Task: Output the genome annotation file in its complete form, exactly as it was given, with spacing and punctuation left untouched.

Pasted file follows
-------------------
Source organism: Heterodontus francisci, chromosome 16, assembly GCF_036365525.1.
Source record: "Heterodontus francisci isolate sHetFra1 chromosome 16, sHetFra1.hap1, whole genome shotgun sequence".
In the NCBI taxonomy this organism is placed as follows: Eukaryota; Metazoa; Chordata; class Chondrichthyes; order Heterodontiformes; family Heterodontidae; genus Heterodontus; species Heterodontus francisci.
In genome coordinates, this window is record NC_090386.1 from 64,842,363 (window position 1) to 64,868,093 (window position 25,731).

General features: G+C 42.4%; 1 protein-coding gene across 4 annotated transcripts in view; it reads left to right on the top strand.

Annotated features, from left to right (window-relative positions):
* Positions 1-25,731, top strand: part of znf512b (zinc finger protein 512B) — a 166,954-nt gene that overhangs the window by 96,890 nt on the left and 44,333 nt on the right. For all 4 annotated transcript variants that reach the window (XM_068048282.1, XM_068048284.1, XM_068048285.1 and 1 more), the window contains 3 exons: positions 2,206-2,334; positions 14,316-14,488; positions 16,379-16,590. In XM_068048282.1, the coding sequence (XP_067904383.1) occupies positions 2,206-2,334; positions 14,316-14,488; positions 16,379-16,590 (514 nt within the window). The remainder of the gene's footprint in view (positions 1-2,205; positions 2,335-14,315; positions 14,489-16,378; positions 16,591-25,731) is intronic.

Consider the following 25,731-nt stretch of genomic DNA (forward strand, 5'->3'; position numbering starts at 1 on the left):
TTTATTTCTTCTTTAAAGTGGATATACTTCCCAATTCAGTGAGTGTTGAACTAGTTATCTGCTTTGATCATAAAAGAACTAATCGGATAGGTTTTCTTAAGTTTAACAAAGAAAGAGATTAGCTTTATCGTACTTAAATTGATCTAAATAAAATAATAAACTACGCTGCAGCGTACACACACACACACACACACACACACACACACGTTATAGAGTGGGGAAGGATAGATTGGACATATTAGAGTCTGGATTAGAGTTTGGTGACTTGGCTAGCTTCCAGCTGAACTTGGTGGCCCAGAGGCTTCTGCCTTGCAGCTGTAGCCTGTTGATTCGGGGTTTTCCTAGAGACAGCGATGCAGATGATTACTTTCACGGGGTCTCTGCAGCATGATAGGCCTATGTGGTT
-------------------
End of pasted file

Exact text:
Source organism: Heterodontus francisci, chromosome 16, assembly GCF_036365525.1.
Source record: "Heterodontus francisci isolate sHetFra1 chromosome 16, sHetFra1.hap1, whole genome shotgun sequence".
In the NCBI taxonomy this organism is placed as follows: Eukaryota; Metazoa; Chordata; class Chondrichthyes; order Heterodontiformes; family Heterodontidae; genus Heterodontus; species Heterodontus francisci.
In genome coordinates, this window is record NC_090386.1 from 64,842,363 (window position 1) to 64,868,093 (window position 25,731).

General features: G+C 42.4%; 1 protein-coding gene across 4 annotated transcripts in view; it reads left to right on the top strand.

Annotated features, from left to right (window-relative positions):
* Positions 1-25,731, top strand: part of znf512b (zinc finger protein 512B) — a 166,954-nt gene that overhangs the window by 96,890 nt on the left and 44,333 nt on the right. For all 4 annotated transcript variants that reach the window (XM_068048282.1, XM_068048284.1, XM_068048285.1 and 1 more), the window contains 3 exons: positions 2,206-2,334; positions 14,316-14,488; positions 16,379-16,590. In XM_068048282.1, the coding sequence (XP_067904383.1) occupies positions 2,206-2,334; positions 14,316-14,488; positions 16,379-16,590 (514 nt within the window). The remainder of the gene's footprint in view (positions 1-2,205; positions 2,335-14,315; positions 14,489-16,378; positions 16,591-25,731) is intronic.

Consider the following 25,731-nt stretch of genomic DNA (forward strand, 5'->3'; position numbering starts at 1 on the left):
TTTATTTCTTCTTTAAAGTGGATATACTTCCCAATTCAGTGAGTGTTGAACTAGTTATCTGCTTTGATCATAAAAGAACTAATCGGATAGGTTTTCTTAAGTTTAACAAAGAAAGAGATTAGCTTTATCGTACTTAAATTGATCTAAATAAAATAATAAACTACGCTGCAGCGTACACACACACACACACACACACACACACACACGTTATAGAGTGGGGAAGGATAGATTGGACATATTAGAGTCTGGATTAGAGTTTGGTGACTTGGCTAGCTTCCAGCTGAACTTGGTGGCCCAGAGGCTTCTGCCTTGCAGCTGTAGCCTGTTGATTCGGGGTTTTCCTAGAGACAGCGATGCAGATGATTACTTTCACGGGGTCTCTGCAGCATGATAGGCCTATGTGGTT